Access Type

Open Access Dissertation

Date of Award

January 2011

Degree Type

Dissertation

Degree Name

Ph.D.

Department

Communication

First Advisor

Terry A. Kinney

Abstract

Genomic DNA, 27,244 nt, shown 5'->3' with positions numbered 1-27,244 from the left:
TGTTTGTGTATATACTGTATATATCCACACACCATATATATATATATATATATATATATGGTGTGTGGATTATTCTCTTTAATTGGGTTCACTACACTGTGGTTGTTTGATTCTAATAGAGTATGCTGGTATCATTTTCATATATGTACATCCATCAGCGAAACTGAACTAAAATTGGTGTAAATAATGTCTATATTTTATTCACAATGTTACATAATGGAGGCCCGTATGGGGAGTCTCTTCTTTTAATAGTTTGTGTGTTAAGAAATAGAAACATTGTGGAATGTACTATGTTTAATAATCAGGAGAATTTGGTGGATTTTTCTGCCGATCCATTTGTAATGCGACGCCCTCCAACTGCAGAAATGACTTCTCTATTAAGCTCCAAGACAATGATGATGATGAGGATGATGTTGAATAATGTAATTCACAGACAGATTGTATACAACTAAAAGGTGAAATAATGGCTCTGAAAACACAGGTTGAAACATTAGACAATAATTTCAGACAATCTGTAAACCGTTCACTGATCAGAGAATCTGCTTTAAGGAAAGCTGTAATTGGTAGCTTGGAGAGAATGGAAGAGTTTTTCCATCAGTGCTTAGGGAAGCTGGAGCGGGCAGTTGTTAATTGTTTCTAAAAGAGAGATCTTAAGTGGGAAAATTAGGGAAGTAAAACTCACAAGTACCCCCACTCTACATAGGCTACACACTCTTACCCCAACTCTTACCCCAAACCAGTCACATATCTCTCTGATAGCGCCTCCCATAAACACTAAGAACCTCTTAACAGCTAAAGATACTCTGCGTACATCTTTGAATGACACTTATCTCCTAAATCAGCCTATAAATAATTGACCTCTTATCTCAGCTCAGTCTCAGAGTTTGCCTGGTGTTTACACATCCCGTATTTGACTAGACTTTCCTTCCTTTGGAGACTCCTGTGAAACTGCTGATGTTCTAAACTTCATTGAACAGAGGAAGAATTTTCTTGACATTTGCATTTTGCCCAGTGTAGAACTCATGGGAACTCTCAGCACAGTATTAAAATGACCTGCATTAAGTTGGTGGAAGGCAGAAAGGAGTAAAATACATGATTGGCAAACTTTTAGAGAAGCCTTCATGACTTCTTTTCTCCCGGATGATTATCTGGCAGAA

This study examined cyber-bullying as a social transgression and the potentially negative effects it has on individuals, specifically adolescents and young adults from experiences recalled by college students. Findings established support for a moderator/mediator model, designed and tested for this study, that describes the psychological process prompted by a cyber-bullying message, which is moderated as well as mediated by several factors. This study examined the theoretical and practical value of the model in terms of being able to reflect the psychological process that individuals move through when exposed to a cyber-bullying message, and its ability to account for both primary and secondary effects of bullying. To accomplish these goals, a packet of standardized measurement tools were used and data were quantitatively analyzed. Findings support that adolescents and young adults who find themselves to be a target of a cyber-bullying message find that message to be negative and experience negative effects. Findings from this study add support to current cyber-bullying research and remind readers of the critically important nature of cyber-bullying in our society today.